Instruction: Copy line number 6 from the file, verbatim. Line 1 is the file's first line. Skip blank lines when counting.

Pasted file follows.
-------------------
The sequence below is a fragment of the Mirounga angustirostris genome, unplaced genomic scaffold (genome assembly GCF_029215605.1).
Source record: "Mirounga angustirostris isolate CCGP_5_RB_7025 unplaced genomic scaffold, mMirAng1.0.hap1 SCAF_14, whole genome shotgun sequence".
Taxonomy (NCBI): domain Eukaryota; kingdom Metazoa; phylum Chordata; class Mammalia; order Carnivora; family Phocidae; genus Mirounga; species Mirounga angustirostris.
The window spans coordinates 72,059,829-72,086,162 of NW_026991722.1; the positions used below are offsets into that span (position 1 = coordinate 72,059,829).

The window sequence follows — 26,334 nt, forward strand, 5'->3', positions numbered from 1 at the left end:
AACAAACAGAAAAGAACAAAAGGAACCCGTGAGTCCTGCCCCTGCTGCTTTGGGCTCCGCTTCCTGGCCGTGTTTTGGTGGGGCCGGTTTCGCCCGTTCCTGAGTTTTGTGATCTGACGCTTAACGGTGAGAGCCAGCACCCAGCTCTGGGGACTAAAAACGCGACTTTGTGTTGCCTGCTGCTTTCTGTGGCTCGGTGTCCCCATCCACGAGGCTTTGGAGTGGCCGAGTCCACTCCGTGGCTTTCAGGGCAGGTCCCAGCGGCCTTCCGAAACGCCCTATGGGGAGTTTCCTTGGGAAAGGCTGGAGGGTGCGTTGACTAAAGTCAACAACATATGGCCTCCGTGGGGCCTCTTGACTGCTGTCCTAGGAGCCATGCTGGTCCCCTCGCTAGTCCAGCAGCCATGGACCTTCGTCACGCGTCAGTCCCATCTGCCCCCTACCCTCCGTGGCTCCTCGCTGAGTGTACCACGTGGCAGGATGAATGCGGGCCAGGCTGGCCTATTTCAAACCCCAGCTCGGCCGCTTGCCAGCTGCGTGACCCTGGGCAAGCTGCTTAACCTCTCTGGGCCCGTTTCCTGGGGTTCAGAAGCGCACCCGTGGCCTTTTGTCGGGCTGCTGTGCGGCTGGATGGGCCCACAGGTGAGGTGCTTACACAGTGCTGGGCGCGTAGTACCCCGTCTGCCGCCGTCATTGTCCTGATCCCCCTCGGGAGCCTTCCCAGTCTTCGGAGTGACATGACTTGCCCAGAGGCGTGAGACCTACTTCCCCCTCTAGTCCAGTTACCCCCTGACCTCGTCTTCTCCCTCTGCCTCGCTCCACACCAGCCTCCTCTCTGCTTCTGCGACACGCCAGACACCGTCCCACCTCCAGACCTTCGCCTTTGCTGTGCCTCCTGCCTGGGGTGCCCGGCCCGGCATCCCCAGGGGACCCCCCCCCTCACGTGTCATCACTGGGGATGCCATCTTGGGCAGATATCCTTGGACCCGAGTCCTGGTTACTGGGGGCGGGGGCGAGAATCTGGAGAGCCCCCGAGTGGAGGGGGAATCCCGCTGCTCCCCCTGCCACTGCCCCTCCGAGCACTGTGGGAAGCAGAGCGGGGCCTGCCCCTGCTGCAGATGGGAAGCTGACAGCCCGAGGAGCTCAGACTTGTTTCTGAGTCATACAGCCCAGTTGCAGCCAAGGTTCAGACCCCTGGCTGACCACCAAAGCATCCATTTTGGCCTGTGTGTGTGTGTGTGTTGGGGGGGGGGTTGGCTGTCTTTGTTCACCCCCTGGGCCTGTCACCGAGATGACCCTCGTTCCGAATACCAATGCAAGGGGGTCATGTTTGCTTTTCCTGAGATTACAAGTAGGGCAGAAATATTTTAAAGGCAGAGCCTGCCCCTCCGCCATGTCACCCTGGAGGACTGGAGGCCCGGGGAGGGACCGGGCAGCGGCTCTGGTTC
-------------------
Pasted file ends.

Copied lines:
AACAAACAGAAAAGAACAAAAGGAACCCGTGAGTCCTGCCCCTGCTGCTTTGGGCTCCGCTTCCTGGCCGTGTTTTGGTGGGGCCGGTTTCGCCCGTTCCTGAGTTTTGTGATCTGACGCTTAACGGTGAGAGCCAGCACCCAGCTCTGGGGACTAAAAACGCGACTTTGTGTTGCCTGCTGCTTTCTGTGGCTCGGTGTCCCCATCCACGAGGCTTTGGAGTGGCCGAGTCCACTCCGTGGCTTTCAGGGCAGGTCCCAGCGGCCTTCCGAAACGCCCTATGGGGAGTTTCCTTGGGAAAGGCTGGAGGGTGCGTTGACTAAAGTCAACAACATATGGCCTCCGTGGGGCCTCTTGACTGCTGTCCTAGGAGCCATGCTGGTCCCCTCGCTAGTCCAGCAGCCATGGACCTTCGTCACGCGTCAGTCCCATCTGCCCCCTACCCTCCGTGGCTCCTCGCTGAGTGTACCACGTGGCAGGATGAATGCGGGCCAGGCTGGCCTATTTCAAACCCCAGCTCGGCCGCTTGCCAGCTGCGTGACCCTGGGCAAGCTGCTTAACCTCTCTGGGCCCGTTTCCTGGGGTTCAGAAGCGCACCCGTGGCCTTTTGTCGGGCTGCTGTGCGGCTGGATGGGCCCACAGGTGAGGTGCTTACACAGTGCTGGGCGCGTAGTACCCCGTCTGCCGCCGTCATTGTCCTGATCCCCCTCGGGAGCCTTCCCAGTCTTCGGAGTGACATGACTTGCCCAGAGGCGTGAGACCTACTTCCCCCTCTAGTCCAGTTACCCCCTGACCTCGTCTTCTCCCTCTGCCTCGCTCCACACCAGCCTCCTCTCTGCTTCTGCGACACGCCAGACACCGTCCCACCTCCAGACCTTCGCCTTTGCTGTGCCTCCTGCCTGGGGTGCCCGGCCCGGCATCCCCAGGGGACCCCCCCCCTCACGTGTCATCACTGGGGATGCCATCTTGGGCAGATATCCTTGGACCCGAGTCCTGGTTACTGGGGGCGGGGGCGAGAATCTGGAGAGCCCCCGAGTGGAGGGGGAATCCCGCTGCTCCCCCTGCCACTGCCCCTCCGAGCACTGTGGGAAGCAGAGCGGGGCCTGCCCCTGCTGCAGATGGGAAGCTGACAGCCCGAGGAGCTCAGACTTGTTTCTGAGTCATACAGCCCAGTTGCAGCCAAGGTTCAGACCCCTGGCTGACCACCAAAGCATCCATTTTGGCCTGTGTGTGTGTGTGTGTTGGGGGGGGGGTTGGCTGTCTTTGTTCACCCCCTGGGCCTGTCACCGAGATGACCCTCGTTCCGAATACCAATGCAAGGGGGTCATGTTTGCTTTTCCTGAGATTACAAGTAGGGCAGAAATATTTTAAAGGCAGAGCCTGCCCCTCCGCCATGTCACCCTGGAGGACTGGAGGCCCGGGGAGGGACCGGGCAGCGGCTCTGGTTC